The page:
8. USE A PLANNED, PRACTICAL HEALTH PROGRAM - Again, vaccinate cows when open against IBR, PI3, BVD, BRSV, 5 Strains of Lepto and Vibriosis. Using vaccines with the respiratory diseases in modified live form usually does a better job and with less cost. Vaccinate calves at birth for Blackleg and Malignant Edema and inject them with Vitamin A, D, and E and Selenium. Vaccinate calves a month before weaning for the respiratory complex diseases and then at weaning time, no further vaccinations are required. If calves are not vaccinated pre-weaning, do so at weaning time. Parasite control is extremely important. Lice take, perhaps, the largest toll. Treat for lice around New Year's Day. Young, first calf cows should be dewormed, but in general, mature cows will not need deworming except in special situations. It is too late now to treat for grubs. Systemic grubicides must be used before November 1. Deworm suckling calves to add weight. For fall born calves, they should be dewormed at turnout time in the spring and for spring calves, they should be dewormed about July. For calves being backgrounded, they should be dewormed in late fall and in mid-winter. Then, of course, if they go to grass, they should be strategically dewormed as they go to grass in the spring.
9. BREEDING PROGRAM -Plan to produce straightbred or crossbred calves that have adequate growth and that will finish in the 1100 to 1300 pound bracket. Crossbreeding should be employed in every herd possible to take advantage of increased weight and reproduction through hybrid vigor. A crossbred cow is simply better than most straightbred cows. The market in our area is color conscious, preferring black hided cattle or crossbreds with a black cross. Carefully pick the breeds you are going to use in your program. In bull selection, use only performance tested bulls with sound and solid EPDs. Use EPDs heavily as you select bulls. Frame scores in bulls should be 5, 6 or 7, in most instances. Use quality bulls. Don't scrimp on quality by buying inferior bulls, even if the price is ridiculously cheap.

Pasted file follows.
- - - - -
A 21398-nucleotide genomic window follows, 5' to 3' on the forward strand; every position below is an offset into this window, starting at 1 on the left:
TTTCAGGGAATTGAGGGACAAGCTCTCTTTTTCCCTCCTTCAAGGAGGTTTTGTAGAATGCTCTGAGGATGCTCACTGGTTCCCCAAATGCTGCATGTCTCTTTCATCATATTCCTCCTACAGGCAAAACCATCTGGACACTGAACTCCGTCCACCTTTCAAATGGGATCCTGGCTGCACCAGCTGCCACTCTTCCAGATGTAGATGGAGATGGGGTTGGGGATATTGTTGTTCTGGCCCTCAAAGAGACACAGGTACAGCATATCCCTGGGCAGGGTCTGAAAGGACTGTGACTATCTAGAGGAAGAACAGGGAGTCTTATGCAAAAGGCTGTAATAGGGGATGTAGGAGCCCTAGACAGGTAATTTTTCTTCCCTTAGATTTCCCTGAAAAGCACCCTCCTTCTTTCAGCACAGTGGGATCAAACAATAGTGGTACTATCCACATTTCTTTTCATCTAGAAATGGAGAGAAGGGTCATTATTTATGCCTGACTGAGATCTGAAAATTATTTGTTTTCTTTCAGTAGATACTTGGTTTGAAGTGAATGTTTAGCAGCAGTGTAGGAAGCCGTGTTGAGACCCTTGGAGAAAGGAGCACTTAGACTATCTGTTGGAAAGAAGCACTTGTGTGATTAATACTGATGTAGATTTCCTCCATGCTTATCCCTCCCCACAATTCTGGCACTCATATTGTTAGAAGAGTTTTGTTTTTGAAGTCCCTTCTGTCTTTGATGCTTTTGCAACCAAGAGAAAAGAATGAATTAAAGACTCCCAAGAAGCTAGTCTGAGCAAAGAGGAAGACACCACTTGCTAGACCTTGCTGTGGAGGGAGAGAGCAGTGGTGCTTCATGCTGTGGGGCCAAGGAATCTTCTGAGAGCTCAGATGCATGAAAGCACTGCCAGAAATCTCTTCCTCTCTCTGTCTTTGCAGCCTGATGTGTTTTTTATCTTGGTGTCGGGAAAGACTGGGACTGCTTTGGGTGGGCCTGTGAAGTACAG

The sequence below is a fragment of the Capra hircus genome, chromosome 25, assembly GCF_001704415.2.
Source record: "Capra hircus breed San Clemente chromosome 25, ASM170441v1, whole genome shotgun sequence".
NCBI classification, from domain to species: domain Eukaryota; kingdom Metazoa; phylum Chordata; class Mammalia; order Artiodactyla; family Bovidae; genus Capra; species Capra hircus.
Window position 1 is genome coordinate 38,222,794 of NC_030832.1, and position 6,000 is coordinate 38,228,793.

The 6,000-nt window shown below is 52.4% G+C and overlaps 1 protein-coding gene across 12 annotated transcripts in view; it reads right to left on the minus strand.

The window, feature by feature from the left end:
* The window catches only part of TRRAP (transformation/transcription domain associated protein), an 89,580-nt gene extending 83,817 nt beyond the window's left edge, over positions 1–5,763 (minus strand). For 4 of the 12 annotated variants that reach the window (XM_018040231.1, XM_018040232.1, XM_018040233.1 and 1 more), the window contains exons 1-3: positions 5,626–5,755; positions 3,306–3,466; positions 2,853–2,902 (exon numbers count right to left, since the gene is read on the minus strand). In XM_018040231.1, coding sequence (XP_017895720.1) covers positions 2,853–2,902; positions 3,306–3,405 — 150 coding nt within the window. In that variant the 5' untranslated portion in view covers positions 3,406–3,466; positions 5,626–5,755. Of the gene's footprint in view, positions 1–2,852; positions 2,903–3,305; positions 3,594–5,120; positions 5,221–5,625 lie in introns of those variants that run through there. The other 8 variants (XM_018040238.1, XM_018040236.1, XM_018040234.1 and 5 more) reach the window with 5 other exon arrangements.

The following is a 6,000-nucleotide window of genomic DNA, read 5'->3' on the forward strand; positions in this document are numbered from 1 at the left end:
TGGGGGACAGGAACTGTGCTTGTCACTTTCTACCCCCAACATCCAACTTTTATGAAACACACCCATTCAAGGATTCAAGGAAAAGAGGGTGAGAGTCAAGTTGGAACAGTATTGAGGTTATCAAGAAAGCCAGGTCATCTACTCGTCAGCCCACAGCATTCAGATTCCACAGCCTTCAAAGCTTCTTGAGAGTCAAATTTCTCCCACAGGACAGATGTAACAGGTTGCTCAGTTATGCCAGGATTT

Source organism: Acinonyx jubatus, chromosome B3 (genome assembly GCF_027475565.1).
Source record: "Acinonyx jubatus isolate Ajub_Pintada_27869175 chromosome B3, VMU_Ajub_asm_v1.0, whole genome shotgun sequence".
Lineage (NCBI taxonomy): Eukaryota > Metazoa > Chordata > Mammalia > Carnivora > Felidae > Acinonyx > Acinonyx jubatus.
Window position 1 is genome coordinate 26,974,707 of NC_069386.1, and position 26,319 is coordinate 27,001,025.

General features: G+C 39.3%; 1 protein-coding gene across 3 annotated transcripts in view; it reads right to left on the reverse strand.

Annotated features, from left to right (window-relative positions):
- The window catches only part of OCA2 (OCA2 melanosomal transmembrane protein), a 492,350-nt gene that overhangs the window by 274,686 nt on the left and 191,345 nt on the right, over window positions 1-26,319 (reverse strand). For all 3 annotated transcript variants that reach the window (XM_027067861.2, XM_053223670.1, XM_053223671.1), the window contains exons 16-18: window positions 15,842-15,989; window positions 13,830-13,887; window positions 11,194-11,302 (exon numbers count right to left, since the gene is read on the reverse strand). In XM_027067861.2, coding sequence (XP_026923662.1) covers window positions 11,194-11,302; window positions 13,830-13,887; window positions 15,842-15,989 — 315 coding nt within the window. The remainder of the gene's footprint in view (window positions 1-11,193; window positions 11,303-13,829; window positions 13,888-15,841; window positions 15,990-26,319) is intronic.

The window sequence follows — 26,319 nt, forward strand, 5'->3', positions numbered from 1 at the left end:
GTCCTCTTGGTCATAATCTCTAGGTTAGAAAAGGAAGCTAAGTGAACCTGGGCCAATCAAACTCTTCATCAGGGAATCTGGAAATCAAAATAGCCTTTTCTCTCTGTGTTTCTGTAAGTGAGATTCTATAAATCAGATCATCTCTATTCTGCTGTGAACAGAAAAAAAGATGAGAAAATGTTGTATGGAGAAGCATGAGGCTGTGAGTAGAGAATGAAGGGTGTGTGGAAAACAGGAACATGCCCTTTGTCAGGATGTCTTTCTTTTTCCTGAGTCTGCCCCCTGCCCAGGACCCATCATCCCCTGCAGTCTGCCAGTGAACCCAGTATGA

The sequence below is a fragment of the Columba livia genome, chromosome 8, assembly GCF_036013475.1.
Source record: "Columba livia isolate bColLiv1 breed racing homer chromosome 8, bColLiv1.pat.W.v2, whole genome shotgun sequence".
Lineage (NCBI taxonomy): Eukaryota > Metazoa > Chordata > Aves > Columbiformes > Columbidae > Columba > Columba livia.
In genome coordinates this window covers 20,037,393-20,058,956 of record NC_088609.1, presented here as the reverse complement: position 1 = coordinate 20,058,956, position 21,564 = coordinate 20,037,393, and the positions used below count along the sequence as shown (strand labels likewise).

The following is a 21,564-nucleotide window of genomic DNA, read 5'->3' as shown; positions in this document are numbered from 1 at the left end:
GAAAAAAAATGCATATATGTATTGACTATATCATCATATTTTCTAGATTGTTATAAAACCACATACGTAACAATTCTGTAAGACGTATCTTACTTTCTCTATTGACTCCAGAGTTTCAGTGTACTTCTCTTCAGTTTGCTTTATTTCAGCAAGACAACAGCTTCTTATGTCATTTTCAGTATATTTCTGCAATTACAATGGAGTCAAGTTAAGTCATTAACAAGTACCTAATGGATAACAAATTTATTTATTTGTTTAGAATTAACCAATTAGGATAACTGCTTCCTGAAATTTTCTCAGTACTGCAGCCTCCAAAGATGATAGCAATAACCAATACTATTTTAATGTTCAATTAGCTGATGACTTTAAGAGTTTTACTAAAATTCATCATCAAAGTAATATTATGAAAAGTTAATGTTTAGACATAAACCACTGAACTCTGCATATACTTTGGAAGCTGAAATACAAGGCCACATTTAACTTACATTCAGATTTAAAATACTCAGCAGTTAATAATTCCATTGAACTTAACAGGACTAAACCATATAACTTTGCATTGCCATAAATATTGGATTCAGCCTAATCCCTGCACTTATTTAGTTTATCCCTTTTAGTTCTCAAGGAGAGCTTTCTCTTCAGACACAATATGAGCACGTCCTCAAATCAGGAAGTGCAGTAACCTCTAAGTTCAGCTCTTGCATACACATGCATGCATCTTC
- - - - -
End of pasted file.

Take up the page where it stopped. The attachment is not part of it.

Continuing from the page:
10. MANAGE FOR PROFIT - In most cow operations, a combination of cows and stocker cattle beats cows alone. Forages are better utilized, more total dollars are returned and cash flow is better. Cow records are extremely important. Make sure every cow is identified. Make sure her age is included in her record and then be sure her production record is kept. In other words, put her number on the bank note and make sure she pays interest and principal every year. Know costs of production in terms of cost per pound of calf produced. This kind of analysis will lead to prioritizing management practices that are profitable. Also, know returns. Be sure you identify things in the operation that are paying a profit and those that are losing money. Managing a cow/calf operation for profit definitely requires top utilization of forages.
172 BULLS SELL IN DECEMBER & JANUARY IN BCIA TEST STATIONS - 78 Culpeper senior bulls will be sold at the Culpeper Agricultural Enterprises at Culpeper, Virginia on Saturday, December 14 at 12:00 noon. These will include 68 Angus, 7 Polled Hereford, 1 Charolais, 2 Simmental and 1 Gelbvieh. 94 Red House senior bulls will sell Saturday, January 4 at 12:00 noon at the Red House Bull Evaluation Center at Red House, Virginia. Included will be 66 Angus, 7 Polled Hereford, 7 Charolais, 1 Simmental and 13 Gelbvieh. The bulls in these two sales will represent the top two-thirds of 118 bulls at Culpeper and 141 bulls at Red House. They will sell with complete performance records including EPDs. For information contact Virginia BCIA, Department of Animal & Poultry Sciences, Virginia Tech, Blacksburg, VA, 24061-0306. (540) 231- 9163. For catalogs, write or call Virginia Sale Services, Rt. 2, Box 446, Staunton, VA, 24401-9432. (540) 337-3001.